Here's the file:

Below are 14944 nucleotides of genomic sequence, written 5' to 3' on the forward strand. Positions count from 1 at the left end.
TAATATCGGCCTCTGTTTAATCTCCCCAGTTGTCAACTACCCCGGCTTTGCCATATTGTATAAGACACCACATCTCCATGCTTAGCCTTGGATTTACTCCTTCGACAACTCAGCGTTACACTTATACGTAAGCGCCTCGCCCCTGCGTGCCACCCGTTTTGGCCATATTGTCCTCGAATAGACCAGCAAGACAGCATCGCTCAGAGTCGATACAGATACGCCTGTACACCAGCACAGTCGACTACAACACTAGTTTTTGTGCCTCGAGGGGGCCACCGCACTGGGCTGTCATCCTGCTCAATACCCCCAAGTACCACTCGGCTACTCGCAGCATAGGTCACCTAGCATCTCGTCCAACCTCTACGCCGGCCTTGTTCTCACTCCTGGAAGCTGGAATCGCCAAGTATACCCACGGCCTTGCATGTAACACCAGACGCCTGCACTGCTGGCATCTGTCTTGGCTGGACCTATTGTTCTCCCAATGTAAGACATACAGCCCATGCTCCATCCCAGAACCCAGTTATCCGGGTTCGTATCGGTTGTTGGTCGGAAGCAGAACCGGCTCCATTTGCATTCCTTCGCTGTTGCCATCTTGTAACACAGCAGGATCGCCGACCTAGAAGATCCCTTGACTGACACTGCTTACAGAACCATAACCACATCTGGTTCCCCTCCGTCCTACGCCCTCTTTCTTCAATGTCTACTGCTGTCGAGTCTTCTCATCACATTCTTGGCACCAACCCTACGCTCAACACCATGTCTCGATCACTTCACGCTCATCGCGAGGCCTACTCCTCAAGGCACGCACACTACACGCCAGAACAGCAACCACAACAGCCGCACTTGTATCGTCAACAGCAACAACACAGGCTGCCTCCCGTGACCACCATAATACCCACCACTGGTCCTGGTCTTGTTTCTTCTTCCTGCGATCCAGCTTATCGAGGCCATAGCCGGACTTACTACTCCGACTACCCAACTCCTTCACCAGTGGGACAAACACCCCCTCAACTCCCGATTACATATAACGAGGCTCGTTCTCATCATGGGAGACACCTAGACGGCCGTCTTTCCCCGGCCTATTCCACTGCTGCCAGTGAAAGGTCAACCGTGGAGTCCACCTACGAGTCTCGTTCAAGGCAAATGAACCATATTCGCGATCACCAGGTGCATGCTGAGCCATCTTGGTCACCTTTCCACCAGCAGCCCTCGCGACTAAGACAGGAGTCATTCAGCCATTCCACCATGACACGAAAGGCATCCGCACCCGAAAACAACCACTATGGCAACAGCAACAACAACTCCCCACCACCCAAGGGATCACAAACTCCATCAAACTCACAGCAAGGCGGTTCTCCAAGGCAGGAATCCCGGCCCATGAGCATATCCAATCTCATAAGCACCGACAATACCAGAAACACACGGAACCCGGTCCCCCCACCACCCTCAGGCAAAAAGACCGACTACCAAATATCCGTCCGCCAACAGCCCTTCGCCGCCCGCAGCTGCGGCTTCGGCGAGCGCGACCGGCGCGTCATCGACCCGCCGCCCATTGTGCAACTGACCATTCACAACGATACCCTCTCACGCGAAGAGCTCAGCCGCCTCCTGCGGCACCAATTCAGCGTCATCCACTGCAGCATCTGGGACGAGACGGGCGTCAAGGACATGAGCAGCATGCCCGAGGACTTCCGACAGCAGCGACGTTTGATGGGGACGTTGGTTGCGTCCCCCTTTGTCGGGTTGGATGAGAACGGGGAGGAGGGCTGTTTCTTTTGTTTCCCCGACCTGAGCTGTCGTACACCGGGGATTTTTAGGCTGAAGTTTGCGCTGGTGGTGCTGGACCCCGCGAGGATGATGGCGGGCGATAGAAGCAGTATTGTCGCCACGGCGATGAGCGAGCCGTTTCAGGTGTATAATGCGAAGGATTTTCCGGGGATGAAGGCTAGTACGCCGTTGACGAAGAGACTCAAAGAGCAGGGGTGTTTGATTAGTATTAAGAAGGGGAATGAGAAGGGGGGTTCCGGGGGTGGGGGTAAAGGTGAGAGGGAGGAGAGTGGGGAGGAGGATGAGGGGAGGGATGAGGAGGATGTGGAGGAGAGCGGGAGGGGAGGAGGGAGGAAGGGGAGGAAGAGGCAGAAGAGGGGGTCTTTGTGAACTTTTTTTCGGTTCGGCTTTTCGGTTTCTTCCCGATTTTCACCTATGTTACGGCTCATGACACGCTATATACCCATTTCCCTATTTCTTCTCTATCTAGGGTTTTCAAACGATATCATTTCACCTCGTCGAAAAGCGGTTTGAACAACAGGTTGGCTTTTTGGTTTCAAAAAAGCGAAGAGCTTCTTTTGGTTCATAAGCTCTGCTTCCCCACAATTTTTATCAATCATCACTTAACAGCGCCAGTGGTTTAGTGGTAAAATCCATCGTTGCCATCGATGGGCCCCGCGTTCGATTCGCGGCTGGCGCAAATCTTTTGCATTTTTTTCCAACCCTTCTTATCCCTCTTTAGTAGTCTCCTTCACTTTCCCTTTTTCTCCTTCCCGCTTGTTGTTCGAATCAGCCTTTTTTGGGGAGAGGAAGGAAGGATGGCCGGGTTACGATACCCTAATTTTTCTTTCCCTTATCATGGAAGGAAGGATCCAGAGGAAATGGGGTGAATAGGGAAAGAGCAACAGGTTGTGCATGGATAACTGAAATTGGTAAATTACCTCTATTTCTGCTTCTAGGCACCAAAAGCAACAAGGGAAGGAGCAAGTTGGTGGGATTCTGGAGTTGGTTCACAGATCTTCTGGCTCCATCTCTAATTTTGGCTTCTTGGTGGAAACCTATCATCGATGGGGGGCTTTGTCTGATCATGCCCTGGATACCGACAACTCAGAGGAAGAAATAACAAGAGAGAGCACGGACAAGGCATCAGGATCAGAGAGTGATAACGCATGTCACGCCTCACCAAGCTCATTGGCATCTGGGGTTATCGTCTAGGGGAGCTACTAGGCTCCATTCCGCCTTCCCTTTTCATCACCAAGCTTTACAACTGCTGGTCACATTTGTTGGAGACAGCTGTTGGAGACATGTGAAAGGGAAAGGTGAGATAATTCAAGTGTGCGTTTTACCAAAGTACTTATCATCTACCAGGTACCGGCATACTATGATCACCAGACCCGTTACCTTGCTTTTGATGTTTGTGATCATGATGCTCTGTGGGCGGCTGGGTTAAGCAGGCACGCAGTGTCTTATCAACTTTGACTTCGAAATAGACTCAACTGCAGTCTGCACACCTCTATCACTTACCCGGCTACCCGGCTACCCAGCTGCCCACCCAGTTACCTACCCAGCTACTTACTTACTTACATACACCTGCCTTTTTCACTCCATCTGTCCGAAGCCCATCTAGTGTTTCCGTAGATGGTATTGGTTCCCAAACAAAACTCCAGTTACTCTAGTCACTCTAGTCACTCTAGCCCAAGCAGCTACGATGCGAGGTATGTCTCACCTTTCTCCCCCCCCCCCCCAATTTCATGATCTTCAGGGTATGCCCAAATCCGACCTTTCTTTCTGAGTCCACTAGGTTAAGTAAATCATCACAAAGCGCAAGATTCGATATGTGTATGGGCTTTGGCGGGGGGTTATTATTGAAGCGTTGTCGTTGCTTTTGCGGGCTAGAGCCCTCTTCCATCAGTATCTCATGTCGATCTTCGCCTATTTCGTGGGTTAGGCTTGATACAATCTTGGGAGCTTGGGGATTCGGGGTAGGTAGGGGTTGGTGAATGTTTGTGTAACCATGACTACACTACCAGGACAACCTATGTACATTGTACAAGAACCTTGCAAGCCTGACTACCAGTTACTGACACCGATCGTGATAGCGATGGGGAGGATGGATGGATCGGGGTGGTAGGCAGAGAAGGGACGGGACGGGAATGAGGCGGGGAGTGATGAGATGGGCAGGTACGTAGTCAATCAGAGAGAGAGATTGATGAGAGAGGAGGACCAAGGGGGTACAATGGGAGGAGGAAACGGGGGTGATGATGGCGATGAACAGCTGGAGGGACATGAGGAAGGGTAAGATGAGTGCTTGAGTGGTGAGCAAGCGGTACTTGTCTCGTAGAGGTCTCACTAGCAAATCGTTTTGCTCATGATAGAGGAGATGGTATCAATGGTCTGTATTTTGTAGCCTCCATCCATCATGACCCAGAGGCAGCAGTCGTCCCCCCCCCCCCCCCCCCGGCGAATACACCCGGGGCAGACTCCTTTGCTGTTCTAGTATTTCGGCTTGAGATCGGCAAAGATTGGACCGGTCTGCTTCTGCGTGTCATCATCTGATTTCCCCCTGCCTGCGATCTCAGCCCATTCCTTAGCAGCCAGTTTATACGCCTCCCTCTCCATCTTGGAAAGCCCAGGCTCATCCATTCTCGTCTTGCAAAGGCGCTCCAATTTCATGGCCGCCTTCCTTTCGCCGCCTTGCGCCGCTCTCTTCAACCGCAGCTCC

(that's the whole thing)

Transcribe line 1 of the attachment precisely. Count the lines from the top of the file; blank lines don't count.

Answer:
Below are 14944 nucleotides of genomic sequence, written 5' to 3' on the forward strand. Positions count from 1 at the left end.